Looking at the graph of shock-resisting ability ("Bending Work to Maximum Load"), 5 - 11 rings per inch gives the highest values, while there's a plateau between 14 - 38 rings with roughly the same values.

    Based on this data, it looks like the best hickory would have 5 rings per inch. Increasing from 5 to 11 rings per inch would slightly increase the strength (less than 5% increase), but the shock-resisting ability would decrease by 17% (or so). Between 11 - 35 rings per inch, the shock-resisting ability is about the same, while strength drops slightly as the number of rings increases.

    So my takeaway from this data is that I would not reject a handle solely on the basis of rings per inch, unless it was over 35 (or so) rings. Especially since "in the case of normal growth upon dry situations... the slow-growing material may be strong and tough". In other words, the slow-growing, many-ringed hickory could be stronger and tougher than shown in the graphs.

    [​IMG]

    from https://www.bladeforums.com/threads/hickory-rings-per-inch-heartwood-vs-sapwood-etc.1222258/
     
    Square_peg, garry3 and droppoint1 like this.
  16. droppoint1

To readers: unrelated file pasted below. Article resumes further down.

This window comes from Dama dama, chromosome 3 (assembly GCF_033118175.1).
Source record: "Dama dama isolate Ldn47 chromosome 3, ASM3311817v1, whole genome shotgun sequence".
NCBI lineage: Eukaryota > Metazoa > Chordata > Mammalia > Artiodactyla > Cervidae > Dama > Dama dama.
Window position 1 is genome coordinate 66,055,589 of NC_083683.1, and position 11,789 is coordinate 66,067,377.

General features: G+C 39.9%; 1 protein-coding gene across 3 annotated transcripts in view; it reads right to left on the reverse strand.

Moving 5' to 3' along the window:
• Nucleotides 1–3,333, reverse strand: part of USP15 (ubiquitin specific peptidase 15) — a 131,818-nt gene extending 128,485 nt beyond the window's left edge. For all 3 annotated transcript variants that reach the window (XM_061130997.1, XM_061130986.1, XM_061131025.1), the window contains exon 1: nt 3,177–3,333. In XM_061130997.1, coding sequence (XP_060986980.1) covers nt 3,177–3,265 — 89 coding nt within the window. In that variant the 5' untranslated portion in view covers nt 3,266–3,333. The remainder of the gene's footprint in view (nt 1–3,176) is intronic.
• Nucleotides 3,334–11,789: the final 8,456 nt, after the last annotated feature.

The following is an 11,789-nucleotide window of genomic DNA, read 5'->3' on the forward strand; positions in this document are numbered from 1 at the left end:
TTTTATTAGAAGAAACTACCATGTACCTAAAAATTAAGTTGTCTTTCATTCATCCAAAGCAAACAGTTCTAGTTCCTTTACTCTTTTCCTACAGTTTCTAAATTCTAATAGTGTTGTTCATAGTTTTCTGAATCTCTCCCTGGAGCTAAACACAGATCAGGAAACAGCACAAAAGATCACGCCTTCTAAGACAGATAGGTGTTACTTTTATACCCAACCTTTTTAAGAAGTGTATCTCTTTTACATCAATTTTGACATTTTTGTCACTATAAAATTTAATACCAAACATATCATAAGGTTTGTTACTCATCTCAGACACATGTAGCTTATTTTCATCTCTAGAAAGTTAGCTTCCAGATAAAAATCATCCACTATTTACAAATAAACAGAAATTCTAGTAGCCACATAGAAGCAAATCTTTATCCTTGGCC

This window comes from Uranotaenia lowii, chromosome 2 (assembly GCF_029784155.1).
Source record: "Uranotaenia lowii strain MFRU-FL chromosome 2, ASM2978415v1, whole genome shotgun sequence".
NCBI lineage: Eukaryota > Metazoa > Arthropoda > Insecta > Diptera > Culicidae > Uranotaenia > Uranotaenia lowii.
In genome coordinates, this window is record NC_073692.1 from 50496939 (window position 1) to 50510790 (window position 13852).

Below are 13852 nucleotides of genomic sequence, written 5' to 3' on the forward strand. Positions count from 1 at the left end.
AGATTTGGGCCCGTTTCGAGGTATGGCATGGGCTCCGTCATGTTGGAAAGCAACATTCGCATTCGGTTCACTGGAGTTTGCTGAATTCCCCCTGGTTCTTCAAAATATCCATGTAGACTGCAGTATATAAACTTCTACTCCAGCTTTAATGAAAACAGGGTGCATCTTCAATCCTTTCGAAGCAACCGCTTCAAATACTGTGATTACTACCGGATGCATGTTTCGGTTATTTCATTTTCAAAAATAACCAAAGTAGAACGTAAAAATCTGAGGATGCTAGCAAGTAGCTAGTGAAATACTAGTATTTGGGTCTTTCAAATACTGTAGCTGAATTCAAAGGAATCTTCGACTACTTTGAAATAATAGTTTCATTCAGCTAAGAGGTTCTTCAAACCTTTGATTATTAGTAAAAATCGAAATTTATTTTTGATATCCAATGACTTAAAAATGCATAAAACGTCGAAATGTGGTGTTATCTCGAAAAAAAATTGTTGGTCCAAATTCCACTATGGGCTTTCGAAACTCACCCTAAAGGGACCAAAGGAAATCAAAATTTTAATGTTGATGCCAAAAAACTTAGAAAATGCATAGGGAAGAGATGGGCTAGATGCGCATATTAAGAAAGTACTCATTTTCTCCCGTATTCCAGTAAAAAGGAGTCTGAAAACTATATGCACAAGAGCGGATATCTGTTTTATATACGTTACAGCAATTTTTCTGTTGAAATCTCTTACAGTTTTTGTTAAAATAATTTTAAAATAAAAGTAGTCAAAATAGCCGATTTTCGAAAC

droppoint1

    208
    Nov 16, 2009
    -
     
    Last edited: Jul 26, 2018
    Square_peg likes this.
  17. FortyTwoBlades

    FortyTwoBlades Baryonyx walkeri Dealer / Materials Provider

    Mar 8, 2008
    Top-grade hickory is kind of like lock strength in folding knives...beyond a certain point the benefits are mostly theoretical, and you can get by with a lot weaker without issue so long as you exercise the proper degree of care. It sure is nice, though, and we don't complain when we have it.
     
  18. droppoint1

    droppoint1

    208
    Nov 16, 2009
    -
     
    Last edited: Jul 26, 2018
  19. garry3

    garry3

    Sep 11, 2012
    I agree. The early to late wood ratio is the most important factor, irregardless of ring count. But the best ratio of early to late in a given tree will be lade down when the tree is young.
     
    Square_peg likes this.
  20. Ernest DuBois

    Ernest DuBois

    Mar 2, 2013
    M<y sense of it, (because I haven't got the cyphers 'n graphs to prove it) is that the pore configuration is more important for other things like flex and toughness and not shock absorption. Look at walnut, specifically sought after as gunstock material for its absorption properties, semi-diffuse porous, maple for bowling lanes floor wood because it is resistant to shock, diffuse porous
    Except early wood has the higher concentration of pores right, it's the faster growing, contains more open structure.ash-endgrain.jpg
     
    Last edited: Apr 1, 2018
    garry3 likes this.